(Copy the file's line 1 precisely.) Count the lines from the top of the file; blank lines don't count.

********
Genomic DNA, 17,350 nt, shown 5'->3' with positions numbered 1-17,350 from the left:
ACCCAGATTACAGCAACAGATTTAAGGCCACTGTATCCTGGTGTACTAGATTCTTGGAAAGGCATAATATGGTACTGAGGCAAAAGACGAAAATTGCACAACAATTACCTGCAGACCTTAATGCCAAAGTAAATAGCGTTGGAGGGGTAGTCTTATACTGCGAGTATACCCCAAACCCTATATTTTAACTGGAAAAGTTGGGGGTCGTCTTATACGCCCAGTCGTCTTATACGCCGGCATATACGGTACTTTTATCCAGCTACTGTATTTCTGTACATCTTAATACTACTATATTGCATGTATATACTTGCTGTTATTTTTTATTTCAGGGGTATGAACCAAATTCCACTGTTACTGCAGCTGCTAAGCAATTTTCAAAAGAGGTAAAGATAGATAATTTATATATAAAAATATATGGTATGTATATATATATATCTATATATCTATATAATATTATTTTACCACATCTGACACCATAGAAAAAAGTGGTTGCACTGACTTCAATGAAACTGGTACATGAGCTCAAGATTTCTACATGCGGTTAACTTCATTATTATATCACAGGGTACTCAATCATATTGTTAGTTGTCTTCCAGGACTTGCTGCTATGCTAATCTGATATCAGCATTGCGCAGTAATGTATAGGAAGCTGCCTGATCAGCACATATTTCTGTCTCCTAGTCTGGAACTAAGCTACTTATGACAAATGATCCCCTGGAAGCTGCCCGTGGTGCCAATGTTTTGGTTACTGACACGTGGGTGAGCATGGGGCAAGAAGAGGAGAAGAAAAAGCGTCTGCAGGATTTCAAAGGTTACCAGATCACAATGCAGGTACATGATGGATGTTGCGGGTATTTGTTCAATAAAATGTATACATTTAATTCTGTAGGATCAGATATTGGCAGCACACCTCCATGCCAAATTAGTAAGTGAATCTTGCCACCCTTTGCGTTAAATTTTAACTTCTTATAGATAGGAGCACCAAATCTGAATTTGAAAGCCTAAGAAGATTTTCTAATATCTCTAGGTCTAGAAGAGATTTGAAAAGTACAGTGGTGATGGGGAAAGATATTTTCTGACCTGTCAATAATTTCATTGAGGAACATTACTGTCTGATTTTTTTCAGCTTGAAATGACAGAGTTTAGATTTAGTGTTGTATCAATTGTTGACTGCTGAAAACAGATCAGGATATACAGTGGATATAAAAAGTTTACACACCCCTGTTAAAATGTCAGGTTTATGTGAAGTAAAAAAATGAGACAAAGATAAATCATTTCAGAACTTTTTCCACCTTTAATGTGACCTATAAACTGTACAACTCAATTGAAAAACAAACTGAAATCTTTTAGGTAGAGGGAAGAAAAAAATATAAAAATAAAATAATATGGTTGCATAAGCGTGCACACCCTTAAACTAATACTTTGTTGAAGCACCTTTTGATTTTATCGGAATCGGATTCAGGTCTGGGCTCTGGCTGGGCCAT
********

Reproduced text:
Genomic DNA, 17,350 nt, shown 5'->3' with positions numbered 1-17,350 from the left: